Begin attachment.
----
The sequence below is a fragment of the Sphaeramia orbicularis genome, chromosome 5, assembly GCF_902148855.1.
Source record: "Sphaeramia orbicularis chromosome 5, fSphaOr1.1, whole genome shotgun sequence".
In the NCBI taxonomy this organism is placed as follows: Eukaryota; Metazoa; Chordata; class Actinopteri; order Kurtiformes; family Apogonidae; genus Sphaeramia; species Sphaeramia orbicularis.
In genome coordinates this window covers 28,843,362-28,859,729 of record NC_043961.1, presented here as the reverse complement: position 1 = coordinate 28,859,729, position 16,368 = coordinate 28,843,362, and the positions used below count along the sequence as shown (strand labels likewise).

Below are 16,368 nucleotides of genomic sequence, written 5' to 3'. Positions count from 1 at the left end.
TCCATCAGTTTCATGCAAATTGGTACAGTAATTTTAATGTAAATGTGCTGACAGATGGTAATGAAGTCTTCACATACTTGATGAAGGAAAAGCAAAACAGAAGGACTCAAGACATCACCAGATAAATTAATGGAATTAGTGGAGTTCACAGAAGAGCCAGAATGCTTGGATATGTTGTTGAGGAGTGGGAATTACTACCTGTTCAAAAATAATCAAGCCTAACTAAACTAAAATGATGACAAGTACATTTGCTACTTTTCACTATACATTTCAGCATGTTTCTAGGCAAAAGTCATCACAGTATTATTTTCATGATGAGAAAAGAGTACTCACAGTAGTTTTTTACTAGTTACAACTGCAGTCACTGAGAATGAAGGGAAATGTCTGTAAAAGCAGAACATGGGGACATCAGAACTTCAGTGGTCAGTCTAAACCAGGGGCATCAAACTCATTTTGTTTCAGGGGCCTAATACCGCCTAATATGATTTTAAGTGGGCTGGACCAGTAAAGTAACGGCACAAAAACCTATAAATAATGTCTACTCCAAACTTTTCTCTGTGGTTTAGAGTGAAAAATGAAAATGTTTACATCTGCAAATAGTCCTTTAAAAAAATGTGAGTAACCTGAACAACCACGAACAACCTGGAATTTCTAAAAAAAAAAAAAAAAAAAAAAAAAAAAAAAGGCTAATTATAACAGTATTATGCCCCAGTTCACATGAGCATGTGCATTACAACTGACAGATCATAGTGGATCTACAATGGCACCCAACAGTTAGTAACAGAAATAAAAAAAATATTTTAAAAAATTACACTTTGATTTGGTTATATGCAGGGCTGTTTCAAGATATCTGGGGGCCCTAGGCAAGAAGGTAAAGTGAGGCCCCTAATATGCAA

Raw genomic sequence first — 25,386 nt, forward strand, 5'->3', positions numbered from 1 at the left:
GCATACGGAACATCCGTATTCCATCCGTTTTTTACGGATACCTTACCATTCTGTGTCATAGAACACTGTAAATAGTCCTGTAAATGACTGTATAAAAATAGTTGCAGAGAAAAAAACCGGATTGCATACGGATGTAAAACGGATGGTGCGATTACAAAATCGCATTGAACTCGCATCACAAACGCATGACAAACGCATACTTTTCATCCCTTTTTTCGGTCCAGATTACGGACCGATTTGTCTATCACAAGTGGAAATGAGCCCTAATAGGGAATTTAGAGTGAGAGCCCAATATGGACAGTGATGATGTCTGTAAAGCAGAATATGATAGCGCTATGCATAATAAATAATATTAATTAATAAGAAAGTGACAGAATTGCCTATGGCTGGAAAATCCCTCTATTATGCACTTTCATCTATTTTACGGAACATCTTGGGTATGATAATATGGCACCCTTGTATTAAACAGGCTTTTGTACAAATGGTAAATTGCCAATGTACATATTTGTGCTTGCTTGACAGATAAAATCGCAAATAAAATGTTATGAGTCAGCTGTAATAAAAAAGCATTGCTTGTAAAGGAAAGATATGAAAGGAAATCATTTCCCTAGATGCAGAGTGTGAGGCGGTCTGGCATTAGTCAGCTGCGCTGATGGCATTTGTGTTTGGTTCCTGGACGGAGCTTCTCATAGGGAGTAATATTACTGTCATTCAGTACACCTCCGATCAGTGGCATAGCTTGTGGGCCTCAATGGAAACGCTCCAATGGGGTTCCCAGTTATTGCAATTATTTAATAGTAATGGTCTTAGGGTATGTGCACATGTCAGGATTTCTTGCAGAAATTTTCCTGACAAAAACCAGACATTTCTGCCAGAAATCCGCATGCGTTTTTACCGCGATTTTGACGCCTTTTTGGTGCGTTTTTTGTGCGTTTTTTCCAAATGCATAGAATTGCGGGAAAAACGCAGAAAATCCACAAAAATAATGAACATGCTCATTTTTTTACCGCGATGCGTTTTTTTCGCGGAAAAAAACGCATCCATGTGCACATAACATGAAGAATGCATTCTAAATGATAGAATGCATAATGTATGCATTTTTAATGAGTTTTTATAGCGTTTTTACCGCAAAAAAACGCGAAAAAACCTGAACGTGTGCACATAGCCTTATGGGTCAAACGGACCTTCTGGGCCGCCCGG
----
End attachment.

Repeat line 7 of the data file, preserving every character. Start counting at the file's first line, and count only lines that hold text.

Raw genomic sequence first — 25,386 nt, forward strand, 5'->3', positions numbered from 1 at the left: